He started music classes in Maradana Newtown building promising to teach 10 students free of charge, though he faced financial difficulties. He recognized the talents of the emerging violinist Albert Perera (popular as W.D. Amaradewa), who played for his songs and supported by allowing to teach music in his music class at Panadura. Popular singer Ivor Denis and musician Patrick Denipitiya are also among Sunil’s best students. The journalist D.B. Dhanapala supported Sunil Shantha financially by the campaigns done through Lankadeepa newspaper at the time.
Sunil Shantha’s next step to popularity was in 1956 with the invitation by Dr. Lester James Peiris to compose melodies for the songs in his film “Rekhawa”. Written by Fr. Marcelline Jayakody, the songs “Sigiri Landakge”, “Olu Nelum”, “Vesak Kekulu”, “Sudu Sanda Eliye” and “Anurapura” became masterpieces. In 1960 he composed the song “Prutugeesikaraya” sung by H.R. Jothipala for the second film by Dr. Lester James Peiris “Sandeshaya”. This song set to a speedy beat was a big hit which even played on Radio Moscow. Sunil also sang the song “Thriloka Natha” written by Rapiel Tennakoon for the film “Ambapali” in 1964.
Neville Jayaweera, Director General of the re-established Ceylon Broadcasting Corporation (CBC) invited Sunil Shantha to return with his musical program “Madhura Madhu” on radio. Accepting this invitation, Sunil Shantha resumed his musical journey in 1967. He performed “Olu Pipeela” along with his outstanding pupil Ivor Denis at the newly established CBC. Sunil Shantha auditioned artists for CBC with the assistance of H.W. Rupasinghe and W.D. Amaradeva.
He created revolutionary music such as songs “Emba Ganga”, “Tel Gaala Hisa Peeran Neno” and believed in his own voice than depend on instruments. “Poda Daham Sarane” song which used only the ringing of a temple bell in the background, “Ambalame Pina”, “Tikiri Liya” played using only the Udakki and the commemorative song for S.W.R.D. Bandaranaike which did not use any music are some instances.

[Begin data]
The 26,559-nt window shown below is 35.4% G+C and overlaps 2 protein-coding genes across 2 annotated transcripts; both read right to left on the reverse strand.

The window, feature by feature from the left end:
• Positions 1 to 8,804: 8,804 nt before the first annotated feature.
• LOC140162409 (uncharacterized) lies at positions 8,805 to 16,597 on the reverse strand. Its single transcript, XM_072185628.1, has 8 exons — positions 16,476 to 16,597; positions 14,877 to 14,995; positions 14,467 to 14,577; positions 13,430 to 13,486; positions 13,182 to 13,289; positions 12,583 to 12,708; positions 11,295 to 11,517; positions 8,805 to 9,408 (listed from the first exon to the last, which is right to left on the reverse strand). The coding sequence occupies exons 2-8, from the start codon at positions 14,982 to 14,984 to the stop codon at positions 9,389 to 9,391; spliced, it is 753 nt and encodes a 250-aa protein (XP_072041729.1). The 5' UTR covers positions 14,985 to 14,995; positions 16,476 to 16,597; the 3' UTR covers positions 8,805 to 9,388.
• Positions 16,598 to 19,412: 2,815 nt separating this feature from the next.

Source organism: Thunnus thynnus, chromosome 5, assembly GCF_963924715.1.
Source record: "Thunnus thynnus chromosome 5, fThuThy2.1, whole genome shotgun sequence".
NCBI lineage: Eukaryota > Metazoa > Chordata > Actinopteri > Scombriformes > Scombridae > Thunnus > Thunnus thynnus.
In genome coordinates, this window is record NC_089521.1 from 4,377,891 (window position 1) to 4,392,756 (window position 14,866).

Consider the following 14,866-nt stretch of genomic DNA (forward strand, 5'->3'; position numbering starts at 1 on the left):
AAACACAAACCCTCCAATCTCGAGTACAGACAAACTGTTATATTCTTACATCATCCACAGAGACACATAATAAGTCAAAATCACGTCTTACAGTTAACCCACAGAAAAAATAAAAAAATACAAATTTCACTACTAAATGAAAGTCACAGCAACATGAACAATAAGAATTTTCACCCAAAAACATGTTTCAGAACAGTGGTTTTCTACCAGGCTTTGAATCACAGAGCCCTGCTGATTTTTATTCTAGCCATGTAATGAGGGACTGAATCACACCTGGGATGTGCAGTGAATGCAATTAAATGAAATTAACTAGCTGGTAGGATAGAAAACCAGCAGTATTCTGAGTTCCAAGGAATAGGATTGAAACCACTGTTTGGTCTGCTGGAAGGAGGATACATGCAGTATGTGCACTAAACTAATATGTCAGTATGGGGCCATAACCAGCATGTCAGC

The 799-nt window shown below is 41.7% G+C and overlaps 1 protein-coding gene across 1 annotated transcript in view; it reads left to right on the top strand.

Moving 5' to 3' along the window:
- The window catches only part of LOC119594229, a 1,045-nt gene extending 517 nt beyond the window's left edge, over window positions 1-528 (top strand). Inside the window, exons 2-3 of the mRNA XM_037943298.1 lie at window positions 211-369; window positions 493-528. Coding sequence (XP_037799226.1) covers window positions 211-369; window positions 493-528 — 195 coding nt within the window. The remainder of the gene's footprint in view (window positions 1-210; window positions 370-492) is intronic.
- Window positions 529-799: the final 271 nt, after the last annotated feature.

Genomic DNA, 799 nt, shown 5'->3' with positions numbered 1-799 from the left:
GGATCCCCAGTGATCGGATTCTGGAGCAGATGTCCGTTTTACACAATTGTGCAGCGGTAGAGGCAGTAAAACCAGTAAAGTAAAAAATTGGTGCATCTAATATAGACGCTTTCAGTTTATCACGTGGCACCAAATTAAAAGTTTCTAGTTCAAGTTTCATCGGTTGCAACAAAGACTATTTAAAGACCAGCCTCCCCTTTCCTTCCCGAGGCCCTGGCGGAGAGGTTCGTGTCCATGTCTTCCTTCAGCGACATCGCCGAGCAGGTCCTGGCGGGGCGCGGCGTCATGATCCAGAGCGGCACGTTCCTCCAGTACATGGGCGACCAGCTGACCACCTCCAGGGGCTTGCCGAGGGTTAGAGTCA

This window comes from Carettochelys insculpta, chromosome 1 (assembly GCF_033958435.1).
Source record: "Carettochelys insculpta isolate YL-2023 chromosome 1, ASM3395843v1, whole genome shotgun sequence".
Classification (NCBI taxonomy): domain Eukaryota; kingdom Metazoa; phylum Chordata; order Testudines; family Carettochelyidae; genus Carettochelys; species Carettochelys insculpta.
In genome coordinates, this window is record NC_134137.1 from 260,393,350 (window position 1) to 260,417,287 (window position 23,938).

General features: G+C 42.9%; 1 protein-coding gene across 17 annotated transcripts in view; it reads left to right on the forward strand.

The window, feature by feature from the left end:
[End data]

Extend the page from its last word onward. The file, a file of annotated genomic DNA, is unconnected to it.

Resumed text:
In 1968, Sunil Shantha’s songs were recorded on Sooriya label which were originally recorded by the Sarasavi studios.
In 1969 Sunil Shantha sang the first English song in a Sinhala film: the song “My Dreams are Roses” written by Fr. Marcelline Jayakody and composed by Shelton Premaratna for the film “Romeo Juliet Kathawak” by G.D.L. Perera. At a time when there was a debate among scholars whether there is written music in Sigiri songs, Sunil created songs from ‘Sigiri Kurutu Gee’ proving the intelligence of ancestors who built great buildings like Sigiriya. Thus released a record under Sri Lanka Broadcasting Corporation in 1977: “Sunil Gee”.
Sunil and the family had to move out of their house during 1970’s as requested by the land lady. It was his uncle’s widow Agnes Perera who lend the helping hand of providing a section of her house for Sunil and his family. Poultry shed was cleaned to be used as the study room. Amidst all, Sunil Shantha ensured that his four children are well educated, three sons became Engineers and the daughter a Veterinary Surgeon.
With the misery of his youngest son’s untimely death on 28th February 1981, Sunil Shantha bid farewell on 11th April 1981 as a result of a heart attack. His eyes were donated to two people.
Sunil Shantha, not just a musician and a teacher, but a great human being loved by all for his great qualities, simplicity and standing by his principles. He pioneered Sinhala music of its own with simple words and mellow music popular to date.
Sunil Shantha’s 100th birth anniversary was celebrated with a musical show titled ‘Olu Pipeela’ on 18th April 2015 at BMICH and a Conference on his contributions held on 24th October 2015.